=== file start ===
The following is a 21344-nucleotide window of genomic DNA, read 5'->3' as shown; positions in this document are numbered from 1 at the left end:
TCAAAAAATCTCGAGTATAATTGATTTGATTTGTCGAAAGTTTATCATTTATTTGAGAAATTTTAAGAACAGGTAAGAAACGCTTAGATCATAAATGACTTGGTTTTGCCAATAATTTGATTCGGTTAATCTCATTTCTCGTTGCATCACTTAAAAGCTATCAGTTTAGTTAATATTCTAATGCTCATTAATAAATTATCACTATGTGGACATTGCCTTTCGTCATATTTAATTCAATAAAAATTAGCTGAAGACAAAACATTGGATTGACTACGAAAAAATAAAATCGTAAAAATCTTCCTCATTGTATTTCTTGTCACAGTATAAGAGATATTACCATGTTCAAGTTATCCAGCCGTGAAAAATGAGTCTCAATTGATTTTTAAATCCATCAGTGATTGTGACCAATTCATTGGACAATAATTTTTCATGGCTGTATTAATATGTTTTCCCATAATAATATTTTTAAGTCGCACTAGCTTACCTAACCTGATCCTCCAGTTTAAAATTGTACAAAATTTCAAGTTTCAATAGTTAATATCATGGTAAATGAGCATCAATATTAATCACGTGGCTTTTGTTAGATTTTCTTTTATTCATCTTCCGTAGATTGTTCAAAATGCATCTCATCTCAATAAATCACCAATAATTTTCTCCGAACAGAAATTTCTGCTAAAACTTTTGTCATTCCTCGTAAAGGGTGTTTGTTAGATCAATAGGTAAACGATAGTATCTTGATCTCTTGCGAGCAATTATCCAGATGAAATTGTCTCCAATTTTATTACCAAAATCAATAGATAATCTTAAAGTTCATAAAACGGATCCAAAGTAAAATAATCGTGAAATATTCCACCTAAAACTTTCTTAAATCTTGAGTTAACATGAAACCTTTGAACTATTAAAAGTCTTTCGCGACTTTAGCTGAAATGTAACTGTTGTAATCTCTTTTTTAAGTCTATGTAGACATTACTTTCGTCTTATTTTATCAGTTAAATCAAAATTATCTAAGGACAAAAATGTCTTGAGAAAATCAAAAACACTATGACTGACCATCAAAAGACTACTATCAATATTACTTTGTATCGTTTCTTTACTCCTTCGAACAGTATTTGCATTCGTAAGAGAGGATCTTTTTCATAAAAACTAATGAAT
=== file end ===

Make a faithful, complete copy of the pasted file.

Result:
The following is a 21344-nucleotide window of genomic DNA, read 5'->3' as shown; positions in this document are numbered from 1 at the left end:
TCAAAAAATCTCGAGTATAATTGATTTGATTTGTCGAAAGTTTATCATTTATTTGAGAAATTTTAAGAACAGGTAAGAAACGCTTAGATCATAAATGACTTGGTTTTGCCAATAATTTGATTCGGTTAATCTCATTTCTCGTTGCATCACTTAAAAGCTATCAGTTTAGTTAATATTCTAATGCTCATTAATAAATTATCACTATGTGGACATTGCCTTTCGTCATATTTAATTCAATAAAAATTAGCTGAAGACAAAACATTGGATTGACTACGAAAAAATAAAATCGTAAAAATCTTCCTCATTGTATTTCTTGTCACAGTATAAGAGATATTACCATGTTCAAGTTATCCAGCCGTGAAAAATGAGTCTCAATTGATTTTTAAATCCATCAGTGATTGTGACCAATTCATTGGACAATAATTTTTCATGGCTGTATTAATATGTTTTCCCATAATAATATTTTTAAGTCGCACTAGCTTACCTAACCTGATCCTCCAGTTTAAAATTGTACAAAATTTCAAGTTTCAATAGTTAATATCATGGTAAATGAGCATCAATATTAATCACGTGGCTTTTGTTAGATTTTCTTTTATTCATCTTCCGTAGATTGTTCAAAATGCATCTCATCTCAATAAATCACCAATAATTTTCTCCGAACAGAAATTTCTGCTAAAACTTTTGTCATTCCTCGTAAAGGGTGTTTGTTAGATCAATAGGTAAACGATAGTATCTTGATCTCTTGCGAGCAATTATCCAGATGAAATTGTCTCCAATTTTATTACCAAAATCAATAGATAATCTTAAAGTTCATAAAACGGATCCAAAGTAAAATAATCGTGAAATATTCCACCTAAAACTTTCTTAAATCTTGAGTTAACATGAAACCTTTGAACTATTAAAAGTCTTTCGCGACTTTAGCTGAAATGTAACTGTTGTAATCTCTTTTTTAAGTCTATGTAGACATTACTTTCGTCTTATTTTATCAGTTAAATCAAAATTATCTAAGGACAAAAATGTCTTGAGAAAATCAAAAACACTATGACTGACCATCAAAAGACTACTATCAATATTACTTTGTATCGTTTCTTTACTCCTTCGAACAGTATTTGCATTCGTAAGAGAGGATCTTTTTCATAAAAACTAATGAAT